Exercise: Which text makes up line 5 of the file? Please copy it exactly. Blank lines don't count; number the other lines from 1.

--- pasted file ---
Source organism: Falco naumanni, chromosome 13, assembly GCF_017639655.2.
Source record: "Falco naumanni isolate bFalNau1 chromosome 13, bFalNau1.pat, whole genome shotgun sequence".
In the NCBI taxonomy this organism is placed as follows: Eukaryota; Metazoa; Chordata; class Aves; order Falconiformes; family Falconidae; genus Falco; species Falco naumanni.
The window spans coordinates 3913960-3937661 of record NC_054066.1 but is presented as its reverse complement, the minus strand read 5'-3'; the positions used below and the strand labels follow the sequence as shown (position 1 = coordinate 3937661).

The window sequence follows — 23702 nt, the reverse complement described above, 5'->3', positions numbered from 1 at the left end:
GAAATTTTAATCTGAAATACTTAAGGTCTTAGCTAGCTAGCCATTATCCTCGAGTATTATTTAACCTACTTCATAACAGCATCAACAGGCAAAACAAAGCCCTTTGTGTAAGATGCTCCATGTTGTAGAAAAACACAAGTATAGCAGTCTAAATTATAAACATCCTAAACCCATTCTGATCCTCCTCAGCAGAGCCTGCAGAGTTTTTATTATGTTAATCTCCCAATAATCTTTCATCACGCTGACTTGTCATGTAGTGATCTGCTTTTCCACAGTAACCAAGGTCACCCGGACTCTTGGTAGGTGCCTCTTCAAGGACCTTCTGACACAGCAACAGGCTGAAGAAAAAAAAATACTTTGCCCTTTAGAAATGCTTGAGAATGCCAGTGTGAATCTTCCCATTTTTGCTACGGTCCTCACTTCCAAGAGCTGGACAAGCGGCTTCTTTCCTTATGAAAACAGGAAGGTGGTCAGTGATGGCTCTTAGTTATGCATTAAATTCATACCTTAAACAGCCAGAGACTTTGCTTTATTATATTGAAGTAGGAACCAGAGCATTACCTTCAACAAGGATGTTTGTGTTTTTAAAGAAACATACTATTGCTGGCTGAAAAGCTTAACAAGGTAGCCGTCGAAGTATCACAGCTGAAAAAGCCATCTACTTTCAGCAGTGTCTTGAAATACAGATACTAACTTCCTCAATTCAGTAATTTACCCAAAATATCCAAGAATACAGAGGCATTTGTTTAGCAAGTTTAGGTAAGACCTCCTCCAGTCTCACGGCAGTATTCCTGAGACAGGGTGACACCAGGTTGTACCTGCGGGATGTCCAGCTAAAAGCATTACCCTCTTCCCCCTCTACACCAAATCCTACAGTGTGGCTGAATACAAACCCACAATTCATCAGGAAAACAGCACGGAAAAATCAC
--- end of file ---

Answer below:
The window sequence follows — 23702 nt, the reverse complement described above, 5'->3', positions numbered from 1 at the left end: